Pants are the anchor around which a good suit is structured and if it is badly fitted the whole outfit will amount to nothing even if you are wearing the nattiest of jackets. And because most men bestow very little attention on them, trousers more often than not turn out to be fashion disasters. A pair of slim flat fronted pants worn slightly below the waist will make you look tall and elegant, while an ill-fitting low rise will take inches of your height. More often than not you will find men with nattily cut suits but trousers with legs that bunch up at the ankles. The trouser is a style minefield and it is important that you tread carefully to get every aspect of it right. Here are some tips to keep in mind when buying your formal pants.
The waist size is measured by placing a tape measure around the midsection, slightly above the hips, below the belly button. But even if you know what you think is your right waist size it is always better to try sizes that are one size smaller or bigger. Whether the waist fits also depends on whether you are wearing a high rise or low rise pants, pleated or flat fronts. In more formal trousers, in addition to the button closure at the middle of the waistband, there is usually an additional tab-and-button closure on the outside that serves to distribute the weight across the waist. In flat fronted trousers you may have the French fly with an inside button tab that extends from the zip area. Its function is to keep the fly flat and smooth.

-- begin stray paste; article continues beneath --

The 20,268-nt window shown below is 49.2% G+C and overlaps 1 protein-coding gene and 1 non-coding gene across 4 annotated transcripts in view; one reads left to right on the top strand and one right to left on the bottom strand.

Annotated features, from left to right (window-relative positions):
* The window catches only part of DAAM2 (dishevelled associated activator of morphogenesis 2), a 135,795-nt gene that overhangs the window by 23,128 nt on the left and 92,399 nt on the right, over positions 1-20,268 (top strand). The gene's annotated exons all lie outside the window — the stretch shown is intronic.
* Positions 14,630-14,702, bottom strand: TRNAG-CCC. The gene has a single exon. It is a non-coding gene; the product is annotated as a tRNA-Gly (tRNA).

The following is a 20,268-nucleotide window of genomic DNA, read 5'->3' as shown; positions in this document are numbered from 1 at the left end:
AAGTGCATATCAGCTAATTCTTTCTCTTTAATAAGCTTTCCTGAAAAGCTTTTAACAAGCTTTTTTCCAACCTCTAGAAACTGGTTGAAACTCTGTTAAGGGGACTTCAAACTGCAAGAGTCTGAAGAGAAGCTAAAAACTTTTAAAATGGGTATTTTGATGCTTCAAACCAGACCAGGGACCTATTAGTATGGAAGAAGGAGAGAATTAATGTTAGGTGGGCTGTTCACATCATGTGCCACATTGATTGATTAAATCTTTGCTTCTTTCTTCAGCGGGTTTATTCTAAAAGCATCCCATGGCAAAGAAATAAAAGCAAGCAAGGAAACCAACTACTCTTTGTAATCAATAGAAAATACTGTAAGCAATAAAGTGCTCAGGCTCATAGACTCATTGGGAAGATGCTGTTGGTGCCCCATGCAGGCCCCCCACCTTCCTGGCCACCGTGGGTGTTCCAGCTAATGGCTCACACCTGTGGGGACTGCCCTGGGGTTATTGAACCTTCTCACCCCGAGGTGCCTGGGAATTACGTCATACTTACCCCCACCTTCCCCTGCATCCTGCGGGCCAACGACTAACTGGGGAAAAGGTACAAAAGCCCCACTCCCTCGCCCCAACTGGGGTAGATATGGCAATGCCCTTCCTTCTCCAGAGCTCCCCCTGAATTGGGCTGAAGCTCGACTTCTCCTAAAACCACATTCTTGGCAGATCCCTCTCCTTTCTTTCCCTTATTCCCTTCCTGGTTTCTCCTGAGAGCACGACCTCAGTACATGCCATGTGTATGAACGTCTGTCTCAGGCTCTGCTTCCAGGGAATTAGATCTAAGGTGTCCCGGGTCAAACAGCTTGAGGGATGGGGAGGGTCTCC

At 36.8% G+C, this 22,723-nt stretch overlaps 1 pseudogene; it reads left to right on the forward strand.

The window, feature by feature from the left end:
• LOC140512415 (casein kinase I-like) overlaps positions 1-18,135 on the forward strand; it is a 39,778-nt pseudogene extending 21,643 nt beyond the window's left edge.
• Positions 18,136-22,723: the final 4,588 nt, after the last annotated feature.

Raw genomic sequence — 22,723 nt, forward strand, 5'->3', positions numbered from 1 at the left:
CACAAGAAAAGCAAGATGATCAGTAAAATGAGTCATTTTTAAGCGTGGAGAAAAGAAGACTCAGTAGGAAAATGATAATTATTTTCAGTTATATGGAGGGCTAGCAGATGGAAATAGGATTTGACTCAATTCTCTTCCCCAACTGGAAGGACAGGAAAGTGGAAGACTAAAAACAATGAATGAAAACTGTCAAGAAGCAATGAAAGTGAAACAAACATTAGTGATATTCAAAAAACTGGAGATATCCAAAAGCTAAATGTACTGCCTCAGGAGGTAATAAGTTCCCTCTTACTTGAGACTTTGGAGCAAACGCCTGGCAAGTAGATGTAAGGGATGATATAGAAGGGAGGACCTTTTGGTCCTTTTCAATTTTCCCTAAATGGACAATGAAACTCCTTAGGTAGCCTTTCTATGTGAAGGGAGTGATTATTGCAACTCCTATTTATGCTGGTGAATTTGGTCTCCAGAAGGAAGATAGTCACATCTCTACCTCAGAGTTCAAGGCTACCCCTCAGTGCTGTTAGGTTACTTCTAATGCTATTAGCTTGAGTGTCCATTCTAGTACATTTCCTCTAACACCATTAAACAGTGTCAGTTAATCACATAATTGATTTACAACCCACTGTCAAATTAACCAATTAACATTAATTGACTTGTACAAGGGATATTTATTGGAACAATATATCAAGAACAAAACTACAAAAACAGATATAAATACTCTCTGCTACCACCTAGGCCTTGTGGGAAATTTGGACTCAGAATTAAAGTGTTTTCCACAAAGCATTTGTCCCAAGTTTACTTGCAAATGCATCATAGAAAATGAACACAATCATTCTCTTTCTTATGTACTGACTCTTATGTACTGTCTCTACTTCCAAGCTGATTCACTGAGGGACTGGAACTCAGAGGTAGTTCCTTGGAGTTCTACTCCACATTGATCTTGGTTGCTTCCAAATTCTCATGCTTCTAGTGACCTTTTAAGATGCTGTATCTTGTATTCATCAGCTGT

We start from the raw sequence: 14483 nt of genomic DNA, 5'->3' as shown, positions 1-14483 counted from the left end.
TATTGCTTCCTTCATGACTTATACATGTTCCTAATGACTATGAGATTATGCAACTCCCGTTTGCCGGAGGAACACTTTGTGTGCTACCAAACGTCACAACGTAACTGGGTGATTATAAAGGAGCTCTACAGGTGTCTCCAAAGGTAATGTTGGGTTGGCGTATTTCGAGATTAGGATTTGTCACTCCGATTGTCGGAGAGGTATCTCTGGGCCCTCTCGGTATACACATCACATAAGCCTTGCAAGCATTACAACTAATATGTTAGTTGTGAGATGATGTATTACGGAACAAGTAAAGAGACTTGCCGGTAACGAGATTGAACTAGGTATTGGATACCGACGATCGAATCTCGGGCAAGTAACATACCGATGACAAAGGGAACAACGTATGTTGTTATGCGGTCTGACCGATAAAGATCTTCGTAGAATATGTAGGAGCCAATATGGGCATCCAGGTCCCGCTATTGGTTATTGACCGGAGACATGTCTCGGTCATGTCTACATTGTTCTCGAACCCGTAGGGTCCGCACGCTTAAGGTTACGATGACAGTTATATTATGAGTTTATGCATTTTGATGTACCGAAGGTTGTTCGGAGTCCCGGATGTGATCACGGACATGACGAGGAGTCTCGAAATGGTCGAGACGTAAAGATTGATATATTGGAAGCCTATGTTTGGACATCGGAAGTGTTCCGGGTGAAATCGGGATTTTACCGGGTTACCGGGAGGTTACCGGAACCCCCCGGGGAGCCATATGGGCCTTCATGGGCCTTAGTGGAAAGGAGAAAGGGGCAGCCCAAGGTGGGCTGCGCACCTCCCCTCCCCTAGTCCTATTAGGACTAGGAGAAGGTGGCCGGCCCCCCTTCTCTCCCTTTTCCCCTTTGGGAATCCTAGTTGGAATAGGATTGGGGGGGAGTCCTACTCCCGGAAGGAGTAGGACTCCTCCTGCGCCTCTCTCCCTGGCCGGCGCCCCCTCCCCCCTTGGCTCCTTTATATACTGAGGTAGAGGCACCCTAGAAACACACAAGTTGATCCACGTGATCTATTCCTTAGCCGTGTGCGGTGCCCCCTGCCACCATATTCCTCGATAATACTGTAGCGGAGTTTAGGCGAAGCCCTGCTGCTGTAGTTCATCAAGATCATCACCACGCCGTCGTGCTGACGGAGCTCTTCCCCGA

The rise is the length between the waistband and the crotch seam. It decides where your pants will sit on your body, and consequently where your perceived waistline will be. A regular rise, now known as mid-rise, is one where the pant sits on the normal waist. A low rise is the one where the pant sits on the hips. A high rise is one where the pant sits slightly above the waist and is meant for very tall men. Some brands also offer `short rise’ pants that are targeted at shorter men. These sit on the natural waist but the rise itself is very short.
The inseam is basically the length of your leg. It is the distance between the crotch to the bottom of the pants. When buying trousers of some brands, especially the international ones, it is the second number on the label (as in 36 waists, 32 inseams). Either a tailor can measure it for you or you can lay your pants on a flat table and measure it yourself.
On dressy pants, you will usually find straight slitted pocket along the sides without much of hemming. It hides the pocket and preserves the integrity of the flat front or pleats, and is less prone to bulging out if the pockets are stuffed. Slanted pockets have a more pronounced hem, and are also found in some formal pants. Horizontal front pockets are meant for jeans only.
Pleats or no pleats
Modern pants are generally flat fronted. Though they are ideally suited for men who are slim and fit, they also create an illusion of slimness for those who are slightly on the bulkier side. Pleats should generally be avoided unless you are very big because they draw attention to the midsection.
Cuffs are still seen in some formal trousers, but are ideal only for tall men, because they make their legs look less lanky. Cuffed pants should ideally be pleated as well, while flat fronts should never be cuffed.
The break is where the legs of the pant meet the shoe. It is an area where most men still get it wrong. They just can’t avoid getting their pants lying bunched up in folds at the ankle. The trouser bottom ideally should rest with a slight break on top of the shoe with the width covering part of the laces. At the back, the hem should reach the top of the sole. In the more modern version, particularly in flat-fronted, narrow bottom pants, the break sits on top of the shoe at the ankle just about covering the socks.